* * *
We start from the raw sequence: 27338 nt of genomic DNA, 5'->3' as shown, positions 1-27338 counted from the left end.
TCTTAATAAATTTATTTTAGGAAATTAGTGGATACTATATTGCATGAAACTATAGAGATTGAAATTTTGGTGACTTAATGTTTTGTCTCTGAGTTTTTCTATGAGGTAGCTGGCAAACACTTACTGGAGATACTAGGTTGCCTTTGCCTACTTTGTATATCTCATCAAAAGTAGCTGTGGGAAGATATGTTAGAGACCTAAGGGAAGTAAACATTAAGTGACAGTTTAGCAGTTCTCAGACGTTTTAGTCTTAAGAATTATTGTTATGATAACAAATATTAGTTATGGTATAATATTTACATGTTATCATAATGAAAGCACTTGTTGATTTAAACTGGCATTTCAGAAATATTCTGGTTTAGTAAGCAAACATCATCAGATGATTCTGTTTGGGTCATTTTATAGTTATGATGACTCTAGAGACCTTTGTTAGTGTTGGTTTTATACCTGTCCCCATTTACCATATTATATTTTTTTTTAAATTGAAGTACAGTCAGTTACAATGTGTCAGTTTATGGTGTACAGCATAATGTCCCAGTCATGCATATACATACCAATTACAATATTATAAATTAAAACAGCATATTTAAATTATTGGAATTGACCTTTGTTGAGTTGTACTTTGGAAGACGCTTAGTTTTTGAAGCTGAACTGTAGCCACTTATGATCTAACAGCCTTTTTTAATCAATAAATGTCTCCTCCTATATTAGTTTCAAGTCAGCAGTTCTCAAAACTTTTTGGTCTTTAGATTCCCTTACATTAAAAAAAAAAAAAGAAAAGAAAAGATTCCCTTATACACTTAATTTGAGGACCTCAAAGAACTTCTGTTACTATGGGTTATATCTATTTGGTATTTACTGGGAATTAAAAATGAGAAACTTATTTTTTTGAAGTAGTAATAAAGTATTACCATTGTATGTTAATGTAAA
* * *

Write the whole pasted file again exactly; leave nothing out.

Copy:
We start from the raw sequence: 27338 nt of genomic DNA, 5'->3' as shown, positions 1-27338 counted from the left end.
TCTTAATAAATTTATTTTAGGAAATTAGTGGATACTATATTGCATGAAACTATAGAGATTGAAATTTTGGTGACTTAATGTTTTGTCTCTGAGTTTTTCTATGAGGTAGCTGGCAAACACTTACTGGAGATACTAGGTTGCCTTTGCCTACTTTGTATATCTCATCAAAAGTAGCTGTGGGAAGATATGTTAGAGACCTAAGGGAAGTAAACATTAAGTGACAGTTTAGCAGTTCTCAGACGTTTTAGTCTTAAGAATTATTGTTATGATAACAAATATTAGTTATGGTATAATATTTACATGTTATCATAATGAAAGCACTTGTTGATTTAAACTGGCATTTCAGAAATATTCTGGTTTAGTAAGCAAACATCATCAGATGATTCTGTTTGGGTCATTTTATAGTTATGATGACTCTAGAGACCTTTGTTAGTGTTGGTTTTATACCTGTCCCCATTTACCATATTATATTTTTTTTTAAATTGAAGTACAGTCAGTTACAATGTGTCAGTTTATGGTGTACAGCATAATGTCCCAGTCATGCATATACATACCAATTACAATATTATAAATTAAAACAGCATATTTAAATTATTGGAATTGACCTTTGTTGAGTTGTACTTTGGAAGACGCTTAGTTTTTGAAGCTGAACTGTAGCCACTTATGATCTAACAGCCTTTTTTAATCAATAAATGTCTCCTCCTATATTAGTTTCAAGTCAGCAGTTCTCAAAACTTTTTGGTCTTTAGATTCCCTTACATTAAAAAAAAAAAAAGAAAAGAAAAGATTCCCTTATACACTTAATTTGAGGACCTCAAAGAACTTCTGTTACTATGGGTTATATCTATTTGGTATTTACTGGGAATTAAAAATGAGAAACTTATTTTTTTGAAGTAGTAATAAAGTATTACCATTGTATGTTAATGTAAA